There was an outstanding issue that I wanted to clear up before I actually began installing parts: from my experience with the big toys (e.g. B-2, 777), I knew that the edges of a composite sandwich panel are usually sealed (or "potted") to prevent damage and fluid ingress into the core. So far the builder's manual made no mention of edge potting. I got ahold of the factory and questioned them on this. Their response was--indeed--edge potting was recommended. Strange, I thought, that this was never mentioned earlier. I wonder how many other builders thought to ask that question, and more importantly, what other undisclosed processes I may have neglected.
The photo at left shows how I used my Dremel tool to grind away the foam core along some of the edges, to be followed by the application of epoxy/flox, epoxy/microballoons, and/or SuperFil (I did a little experiementing). Note that not all edges were sealed, just those that wouldn't be eventually be glassed over. After curing, all sealed edges were sanded smooth. By the way, the 3.61" wooden blocks are just used as spacers during installation and were removed after the nose gear plates were firmly glassed into place.
OK, now I was ready to begin installing bulkheads. No, wait. There was one more fuselage cutout required: the cutout for the nose landing gear. After some careful measuring and marking, I made the cutout as shown at right.
OK, now I was really ready to begin installing the bulkheads.
In nearly all cases, the bulkhead installation entailed tacking the part(s) into place on one side with Bondo, hot glue, tape, or even go ol' friction, then laying up 2 plies of "S2" glass on the other side. Once cured, the peel ply was removed and any excess glass was sanded/ground flush. Then the Bondo, hot glue, or tape was removed and the other side was glassed with 2 plies of "S2" glass.
Some layups were trickier than others. The one shown at left was one of the easier ones; relatively unobstructed and straight. It was a little more difficult to make the fiberglass (and especially the peel ply) conform smoothly to the highly curved joints. Attempting to avoid glassing over fasteners or through-holes did prove a bit challenging for some joints. In some cases I masked off the affected areas and trimmed the glass to fit around them. In other instances, I simply glassed over holes and had to re-drill through them.
I also found that positioning the parts was as time consuming as glassing them into place. All bulkheads had to be parallel and perpendicular to eachother in all 3 axes, and making that happen inside a highly contoured fuselage wasn't so easy; I used many levels, measures, and even a plumb bob. The station lines for the major bulkheads were inscribed onto the outside of the fuselage (part of the mold), but I found these unreliable to guarantee the bulkheads were straight. I used them more as a general reference to station location and instead relied on measurements from other bulkheads and reference to a "chalk line" I made down the center of the floor. The photo at right shows how I used a level, a plumb bob, and some 6" spacers to located the FS-43 Bulkhead. At this point it is being held in place by 2 globs of Bondo on the forward (non-visible) side. The gap between the top edge of this bulkhead and the skin section is where the windshield will eventually slide into place.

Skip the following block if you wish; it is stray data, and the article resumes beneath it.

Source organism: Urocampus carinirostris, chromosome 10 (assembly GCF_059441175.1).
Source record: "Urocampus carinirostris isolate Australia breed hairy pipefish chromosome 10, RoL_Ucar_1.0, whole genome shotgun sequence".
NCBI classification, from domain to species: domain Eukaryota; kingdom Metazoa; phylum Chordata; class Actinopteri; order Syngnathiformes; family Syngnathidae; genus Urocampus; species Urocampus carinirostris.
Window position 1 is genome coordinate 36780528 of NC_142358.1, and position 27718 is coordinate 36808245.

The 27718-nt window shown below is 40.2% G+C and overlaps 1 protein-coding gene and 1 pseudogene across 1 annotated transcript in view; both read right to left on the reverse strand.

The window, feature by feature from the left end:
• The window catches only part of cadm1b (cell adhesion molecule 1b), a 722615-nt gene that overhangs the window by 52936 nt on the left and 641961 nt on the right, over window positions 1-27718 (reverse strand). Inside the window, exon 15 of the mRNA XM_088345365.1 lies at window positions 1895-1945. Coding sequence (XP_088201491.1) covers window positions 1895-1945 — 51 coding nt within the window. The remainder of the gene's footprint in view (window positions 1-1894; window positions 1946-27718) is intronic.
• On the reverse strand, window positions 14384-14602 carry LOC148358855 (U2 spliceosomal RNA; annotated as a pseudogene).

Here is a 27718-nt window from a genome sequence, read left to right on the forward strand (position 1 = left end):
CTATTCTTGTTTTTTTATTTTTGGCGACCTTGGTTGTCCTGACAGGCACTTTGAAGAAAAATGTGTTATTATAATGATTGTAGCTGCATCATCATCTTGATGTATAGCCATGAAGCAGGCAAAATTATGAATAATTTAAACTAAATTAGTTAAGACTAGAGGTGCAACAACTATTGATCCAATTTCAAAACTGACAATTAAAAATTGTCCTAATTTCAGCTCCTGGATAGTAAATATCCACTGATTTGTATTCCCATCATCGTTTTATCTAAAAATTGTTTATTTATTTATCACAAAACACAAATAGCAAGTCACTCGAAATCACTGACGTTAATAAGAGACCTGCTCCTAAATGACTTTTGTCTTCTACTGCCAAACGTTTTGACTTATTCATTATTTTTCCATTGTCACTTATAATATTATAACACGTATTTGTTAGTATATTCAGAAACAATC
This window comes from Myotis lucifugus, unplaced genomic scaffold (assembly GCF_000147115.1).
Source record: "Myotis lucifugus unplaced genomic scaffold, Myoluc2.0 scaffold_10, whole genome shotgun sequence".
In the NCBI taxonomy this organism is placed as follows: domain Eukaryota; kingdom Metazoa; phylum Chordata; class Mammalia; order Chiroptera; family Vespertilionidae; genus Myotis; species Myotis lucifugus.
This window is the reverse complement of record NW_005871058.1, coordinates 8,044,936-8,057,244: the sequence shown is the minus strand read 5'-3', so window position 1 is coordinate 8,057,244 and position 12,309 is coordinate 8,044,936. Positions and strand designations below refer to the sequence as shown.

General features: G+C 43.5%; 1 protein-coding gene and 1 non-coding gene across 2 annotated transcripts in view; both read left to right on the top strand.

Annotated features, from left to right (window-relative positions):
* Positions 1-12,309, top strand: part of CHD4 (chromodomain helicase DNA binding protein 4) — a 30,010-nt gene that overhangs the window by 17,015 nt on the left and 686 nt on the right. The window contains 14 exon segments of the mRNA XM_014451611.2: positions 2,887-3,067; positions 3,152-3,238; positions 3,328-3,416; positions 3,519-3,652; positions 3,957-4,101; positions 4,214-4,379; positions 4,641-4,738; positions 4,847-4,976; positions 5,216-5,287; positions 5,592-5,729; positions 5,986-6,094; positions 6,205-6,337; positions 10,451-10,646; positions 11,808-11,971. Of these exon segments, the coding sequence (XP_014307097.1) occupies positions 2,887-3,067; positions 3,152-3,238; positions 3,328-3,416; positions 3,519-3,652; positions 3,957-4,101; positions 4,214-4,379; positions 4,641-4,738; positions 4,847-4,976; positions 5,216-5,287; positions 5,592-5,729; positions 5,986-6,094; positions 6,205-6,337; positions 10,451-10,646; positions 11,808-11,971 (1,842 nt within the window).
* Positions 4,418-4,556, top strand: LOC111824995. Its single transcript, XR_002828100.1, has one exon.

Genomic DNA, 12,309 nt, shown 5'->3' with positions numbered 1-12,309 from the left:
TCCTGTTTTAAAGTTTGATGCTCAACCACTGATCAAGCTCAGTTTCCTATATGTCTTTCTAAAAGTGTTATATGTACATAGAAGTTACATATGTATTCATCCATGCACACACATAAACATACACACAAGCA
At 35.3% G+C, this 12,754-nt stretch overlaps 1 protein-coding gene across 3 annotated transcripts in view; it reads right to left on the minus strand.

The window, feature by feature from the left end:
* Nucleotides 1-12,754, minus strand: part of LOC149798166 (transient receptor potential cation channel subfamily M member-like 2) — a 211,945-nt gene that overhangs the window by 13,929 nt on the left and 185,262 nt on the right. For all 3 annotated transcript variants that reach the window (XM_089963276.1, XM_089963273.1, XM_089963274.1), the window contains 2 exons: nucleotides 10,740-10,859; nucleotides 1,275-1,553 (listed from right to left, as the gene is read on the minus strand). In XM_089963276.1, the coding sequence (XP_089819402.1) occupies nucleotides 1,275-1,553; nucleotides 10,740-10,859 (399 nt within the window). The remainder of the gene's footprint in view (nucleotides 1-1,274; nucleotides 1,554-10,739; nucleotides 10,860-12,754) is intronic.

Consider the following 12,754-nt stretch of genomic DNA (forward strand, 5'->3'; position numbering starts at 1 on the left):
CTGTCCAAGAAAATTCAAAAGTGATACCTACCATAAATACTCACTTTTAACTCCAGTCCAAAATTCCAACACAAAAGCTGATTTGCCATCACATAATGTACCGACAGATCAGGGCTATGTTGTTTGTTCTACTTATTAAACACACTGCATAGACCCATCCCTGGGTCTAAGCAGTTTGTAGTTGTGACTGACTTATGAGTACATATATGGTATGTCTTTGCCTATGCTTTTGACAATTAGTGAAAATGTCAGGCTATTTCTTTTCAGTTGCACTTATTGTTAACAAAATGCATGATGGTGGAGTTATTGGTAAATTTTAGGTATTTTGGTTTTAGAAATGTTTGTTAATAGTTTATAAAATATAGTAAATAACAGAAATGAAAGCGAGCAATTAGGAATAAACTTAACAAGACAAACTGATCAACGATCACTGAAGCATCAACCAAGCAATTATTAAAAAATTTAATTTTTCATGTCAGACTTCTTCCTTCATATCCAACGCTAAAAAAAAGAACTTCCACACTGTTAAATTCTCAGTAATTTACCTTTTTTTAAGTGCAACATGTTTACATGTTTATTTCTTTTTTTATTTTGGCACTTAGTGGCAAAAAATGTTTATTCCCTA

When I was fitting the instrument panel bulkhead into place one day, I decided I really didn't like the way it fit, nor did I like the way it looked. Nothing too major... it just didn't look symmetrical. It was also a little bit low for my tastes. The blueprints had 2 choices for the instrument panel (and bulkhead): standard and tall. Back when I was building templates, I really couldn't tell much difference between the 2, so I opted to build the standard. Now that I know better, I should have built the tall version because it sits higher off the floor (a benefit for us 6'2" guys with long legs). But fear not. With my ever-increasing composites confidence, I decided to covert the standard IP Bulkhead into a tall version by splicing in some additional core and blending the fiberglass facesheets together. I also decided to re-do the upper, curved portion by cutting it out, building a new piece to the shape I desired, and splicing it back in. It took some time, but I'm happy with the end result. I'll breath easier knowing that I now have an additional 1.4" leg room, and a perfectly symmetrical shape.
Once the IP bulkhead was glassed into place, the last task in this section of the builders manual was to turn the fuselage over and glass the Nose Gear Plates to the OML. Nothing too tricky here, but these plies were added to the outside of the airplane. I had to sand the edges down and then fair them out with SuperFil so that they won't be visible under the future paint job.
That's about it. The fire wall won't be installed until after the center spar goes in. Next it's time to tackle the window installation.